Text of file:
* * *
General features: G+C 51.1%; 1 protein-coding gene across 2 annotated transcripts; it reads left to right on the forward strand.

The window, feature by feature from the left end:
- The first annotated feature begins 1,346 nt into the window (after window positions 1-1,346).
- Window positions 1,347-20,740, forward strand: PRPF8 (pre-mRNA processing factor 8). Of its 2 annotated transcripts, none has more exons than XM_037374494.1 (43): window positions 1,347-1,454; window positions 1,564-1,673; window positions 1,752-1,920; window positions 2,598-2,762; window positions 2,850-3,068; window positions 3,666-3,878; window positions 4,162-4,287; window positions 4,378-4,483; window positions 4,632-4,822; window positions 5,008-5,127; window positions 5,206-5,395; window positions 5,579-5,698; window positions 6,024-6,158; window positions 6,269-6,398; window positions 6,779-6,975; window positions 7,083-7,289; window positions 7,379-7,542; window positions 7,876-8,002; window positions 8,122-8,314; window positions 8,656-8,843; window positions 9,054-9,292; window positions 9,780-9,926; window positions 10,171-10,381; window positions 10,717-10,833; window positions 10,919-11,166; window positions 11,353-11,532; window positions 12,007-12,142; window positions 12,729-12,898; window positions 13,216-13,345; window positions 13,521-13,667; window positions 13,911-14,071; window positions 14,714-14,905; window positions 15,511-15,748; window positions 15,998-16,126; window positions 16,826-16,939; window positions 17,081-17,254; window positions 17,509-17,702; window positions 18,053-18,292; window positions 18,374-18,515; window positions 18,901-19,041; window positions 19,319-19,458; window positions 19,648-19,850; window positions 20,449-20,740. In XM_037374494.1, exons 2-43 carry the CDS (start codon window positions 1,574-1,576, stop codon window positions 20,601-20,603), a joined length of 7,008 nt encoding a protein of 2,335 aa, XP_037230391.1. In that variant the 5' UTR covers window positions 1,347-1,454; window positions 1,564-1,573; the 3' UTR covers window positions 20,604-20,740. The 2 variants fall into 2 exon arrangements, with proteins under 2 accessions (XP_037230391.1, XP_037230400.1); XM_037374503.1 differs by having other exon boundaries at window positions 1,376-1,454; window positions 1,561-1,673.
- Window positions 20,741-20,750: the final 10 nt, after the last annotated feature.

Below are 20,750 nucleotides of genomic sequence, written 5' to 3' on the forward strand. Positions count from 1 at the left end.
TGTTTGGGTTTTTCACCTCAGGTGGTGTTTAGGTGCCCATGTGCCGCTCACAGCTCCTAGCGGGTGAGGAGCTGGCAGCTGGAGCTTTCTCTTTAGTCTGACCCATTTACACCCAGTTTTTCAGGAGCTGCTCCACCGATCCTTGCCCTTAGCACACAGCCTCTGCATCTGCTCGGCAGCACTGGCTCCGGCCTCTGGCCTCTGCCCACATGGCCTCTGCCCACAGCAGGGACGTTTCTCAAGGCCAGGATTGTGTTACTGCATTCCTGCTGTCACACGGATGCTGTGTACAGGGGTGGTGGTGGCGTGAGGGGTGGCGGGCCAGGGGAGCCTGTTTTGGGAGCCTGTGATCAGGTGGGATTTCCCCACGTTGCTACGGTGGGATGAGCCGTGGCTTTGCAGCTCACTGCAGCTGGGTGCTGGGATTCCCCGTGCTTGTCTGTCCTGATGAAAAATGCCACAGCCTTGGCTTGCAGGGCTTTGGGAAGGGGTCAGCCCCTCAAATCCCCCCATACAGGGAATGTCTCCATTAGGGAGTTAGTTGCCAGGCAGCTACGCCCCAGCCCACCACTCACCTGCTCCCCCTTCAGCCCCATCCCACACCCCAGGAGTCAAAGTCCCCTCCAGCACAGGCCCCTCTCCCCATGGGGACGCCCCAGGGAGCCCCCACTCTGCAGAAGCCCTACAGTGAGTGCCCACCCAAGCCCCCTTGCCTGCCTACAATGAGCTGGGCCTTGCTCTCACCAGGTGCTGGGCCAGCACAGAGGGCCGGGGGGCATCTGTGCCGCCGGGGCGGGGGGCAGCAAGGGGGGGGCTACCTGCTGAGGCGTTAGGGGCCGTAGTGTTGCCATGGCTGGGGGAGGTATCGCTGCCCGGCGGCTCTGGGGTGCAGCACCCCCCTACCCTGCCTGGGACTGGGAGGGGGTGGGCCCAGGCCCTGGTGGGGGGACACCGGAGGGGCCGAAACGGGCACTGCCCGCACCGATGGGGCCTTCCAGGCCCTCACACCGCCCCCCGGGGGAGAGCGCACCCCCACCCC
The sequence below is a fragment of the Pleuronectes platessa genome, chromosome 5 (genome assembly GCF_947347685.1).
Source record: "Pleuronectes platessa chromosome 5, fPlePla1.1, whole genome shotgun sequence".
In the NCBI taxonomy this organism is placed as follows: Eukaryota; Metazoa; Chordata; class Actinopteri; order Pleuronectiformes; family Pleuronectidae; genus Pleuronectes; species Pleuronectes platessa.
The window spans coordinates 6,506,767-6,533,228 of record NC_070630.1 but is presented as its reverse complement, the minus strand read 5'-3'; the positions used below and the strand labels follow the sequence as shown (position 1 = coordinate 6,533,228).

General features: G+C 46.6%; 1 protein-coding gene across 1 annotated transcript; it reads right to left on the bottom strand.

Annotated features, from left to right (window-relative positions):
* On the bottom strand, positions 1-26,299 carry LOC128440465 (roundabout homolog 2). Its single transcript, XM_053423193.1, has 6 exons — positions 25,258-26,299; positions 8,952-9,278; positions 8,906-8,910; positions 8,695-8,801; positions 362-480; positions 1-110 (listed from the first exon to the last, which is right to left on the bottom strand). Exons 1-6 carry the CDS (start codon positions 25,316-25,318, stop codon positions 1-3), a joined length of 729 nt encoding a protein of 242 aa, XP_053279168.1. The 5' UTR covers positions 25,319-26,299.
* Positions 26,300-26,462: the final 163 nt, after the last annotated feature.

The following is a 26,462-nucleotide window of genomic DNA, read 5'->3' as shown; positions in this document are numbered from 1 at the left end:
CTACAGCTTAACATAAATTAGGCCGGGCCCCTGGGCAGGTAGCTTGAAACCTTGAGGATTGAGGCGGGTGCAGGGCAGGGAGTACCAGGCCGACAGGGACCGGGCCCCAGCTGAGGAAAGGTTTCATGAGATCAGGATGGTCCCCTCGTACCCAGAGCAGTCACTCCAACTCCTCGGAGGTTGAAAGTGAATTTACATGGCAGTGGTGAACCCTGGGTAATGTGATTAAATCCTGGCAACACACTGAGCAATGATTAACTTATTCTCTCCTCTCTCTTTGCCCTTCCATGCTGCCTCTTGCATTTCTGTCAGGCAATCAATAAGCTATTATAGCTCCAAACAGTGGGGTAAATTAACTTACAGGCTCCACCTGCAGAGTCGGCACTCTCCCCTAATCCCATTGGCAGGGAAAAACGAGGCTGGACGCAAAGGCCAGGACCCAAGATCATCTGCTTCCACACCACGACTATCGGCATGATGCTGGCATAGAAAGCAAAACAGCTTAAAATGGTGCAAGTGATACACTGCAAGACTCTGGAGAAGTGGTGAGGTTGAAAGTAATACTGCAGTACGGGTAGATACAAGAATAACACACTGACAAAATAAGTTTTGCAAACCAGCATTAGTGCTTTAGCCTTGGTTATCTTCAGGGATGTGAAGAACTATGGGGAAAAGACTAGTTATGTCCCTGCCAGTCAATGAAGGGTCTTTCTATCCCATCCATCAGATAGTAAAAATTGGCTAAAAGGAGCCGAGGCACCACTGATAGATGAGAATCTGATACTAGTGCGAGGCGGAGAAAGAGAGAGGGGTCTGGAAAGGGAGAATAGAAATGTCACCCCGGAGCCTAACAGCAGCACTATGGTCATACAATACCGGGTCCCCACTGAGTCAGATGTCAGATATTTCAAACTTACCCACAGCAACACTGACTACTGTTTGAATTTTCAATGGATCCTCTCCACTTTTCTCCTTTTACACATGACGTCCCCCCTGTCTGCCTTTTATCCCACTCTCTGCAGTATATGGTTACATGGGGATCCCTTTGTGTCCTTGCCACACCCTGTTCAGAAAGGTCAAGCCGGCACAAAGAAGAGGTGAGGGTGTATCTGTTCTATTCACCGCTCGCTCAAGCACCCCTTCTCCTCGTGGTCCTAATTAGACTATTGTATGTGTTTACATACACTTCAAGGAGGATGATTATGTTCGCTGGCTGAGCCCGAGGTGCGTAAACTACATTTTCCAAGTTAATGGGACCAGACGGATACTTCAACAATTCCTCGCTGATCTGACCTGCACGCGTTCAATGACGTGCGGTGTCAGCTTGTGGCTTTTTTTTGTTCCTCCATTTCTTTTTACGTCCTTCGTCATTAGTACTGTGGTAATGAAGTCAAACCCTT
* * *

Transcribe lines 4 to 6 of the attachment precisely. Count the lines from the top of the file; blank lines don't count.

- Window positions 1,347-20,740, forward strand: PRPF8 (pre-mRNA processing factor 8). Of its 2 annotated transcripts, none has more exons than XM_037374494.1 (43): window positions 1,347-1,454; window positions 1,564-1,673; window positions 1,752-1,920; window positions 2,598-2,762; window positions 2,850-3,068; window positions 3,666-3,878; window positions 4,162-4,287; window positions 4,378-4,483; window positions 4,632-4,822; window positions 5,008-5,127; window positions 5,206-5,395; window positions 5,579-5,698; window positions 6,024-6,158; window positions 6,269-6,398; window positions 6,779-6,975; window positions 7,083-7,289; window positions 7,379-7,542; window positions 7,876-8,002; window positions 8,122-8,314; window positions 8,656-8,843; window positions 9,054-9,292; window positions 9,780-9,926; window positions 10,171-10,381; window positions 10,717-10,833; window positions 10,919-11,166; window positions 11,353-11,532; window positions 12,007-12,142; window positions 12,729-12,898; window positions 13,216-13,345; window positions 13,521-13,667; window positions 13,911-14,071; window positions 14,714-14,905; window positions 15,511-15,748; window positions 15,998-16,126; window positions 16,826-16,939; window positions 17,081-17,254; window positions 17,509-17,702; window positions 18,053-18,292; window positions 18,374-18,515; window positions 18,901-19,041; window positions 19,319-19,458; window positions 19,648-19,850; window positions 20,449-20,740. In XM_037374494.1, exons 2-43 carry the CDS (start codon window positions 1,574-1,576, stop codon window positions 20,601-20,603), a joined length of 7,008 nt encoding a protein of 2,335 aa, XP_037230391.1. In that variant the 5' UTR covers window positions 1,347-1,454; window positions 1,564-1,573; the 3' UTR covers window positions 20,604-20,740. The 2 variants fall into 2 exon arrangements, with proteins under 2 accessions (XP_037230391.1, XP_037230400.1); XM_037374503.1 differs by having other exon boundaries at window positions 1,376-1,454; window positions 1,561-1,673.
- Window positions 20,741-20,750: the final 10 nt, after the last annotated feature.

Below are 20,750 nucleotides of genomic sequence, written 5' to 3' on the forward strand. Positions count from 1 at the left end.